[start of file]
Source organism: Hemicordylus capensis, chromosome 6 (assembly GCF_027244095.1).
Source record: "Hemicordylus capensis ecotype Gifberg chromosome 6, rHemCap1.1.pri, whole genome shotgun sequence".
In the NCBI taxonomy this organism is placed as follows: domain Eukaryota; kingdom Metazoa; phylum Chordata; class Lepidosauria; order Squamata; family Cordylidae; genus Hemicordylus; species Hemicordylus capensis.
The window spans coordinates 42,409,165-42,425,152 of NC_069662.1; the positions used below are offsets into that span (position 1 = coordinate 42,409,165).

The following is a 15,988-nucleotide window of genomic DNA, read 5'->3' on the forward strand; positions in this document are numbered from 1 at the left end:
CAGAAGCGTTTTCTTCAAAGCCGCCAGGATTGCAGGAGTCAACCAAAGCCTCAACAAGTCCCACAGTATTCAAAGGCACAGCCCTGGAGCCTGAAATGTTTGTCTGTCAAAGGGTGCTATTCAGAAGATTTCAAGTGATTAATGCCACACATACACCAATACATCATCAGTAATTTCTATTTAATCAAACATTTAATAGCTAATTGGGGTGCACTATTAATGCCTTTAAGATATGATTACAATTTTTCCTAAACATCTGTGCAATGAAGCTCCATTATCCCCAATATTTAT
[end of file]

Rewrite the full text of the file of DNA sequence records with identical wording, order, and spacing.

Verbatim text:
Source organism: Hemicordylus capensis, chromosome 6 (assembly GCF_027244095.1).
Source record: "Hemicordylus capensis ecotype Gifberg chromosome 6, rHemCap1.1.pri, whole genome shotgun sequence".
In the NCBI taxonomy this organism is placed as follows: domain Eukaryota; kingdom Metazoa; phylum Chordata; class Lepidosauria; order Squamata; family Cordylidae; genus Hemicordylus; species Hemicordylus capensis.
The window spans coordinates 42,409,165-42,425,152 of NC_069662.1; the positions used below are offsets into that span (position 1 = coordinate 42,409,165).

The following is a 15,988-nucleotide window of genomic DNA, read 5'->3' on the forward strand; positions in this document are numbered from 1 at the left end:
CAGAAGCGTTTTCTTCAAAGCCGCCAGGATTGCAGGAGTCAACCAAAGCCTCAACAAGTCCCACAGTATTCAAAGGCACAGCCCTGGAGCCTGAAATGTTTGTCTGTCAAAGGGTGCTATTCAGAAGATTTCAAGTGATTAATGCCACACATACACCAATACATCATCAGTAATTTCTATTTAATCAAACATTTAATAGCTAATTGGGGTGCACTATTAATGCCTTTAAGATATGATTACAATTTTTCCTAAACATCTGTGCAATGAAGCTCCATTATCCCCAATATTTAT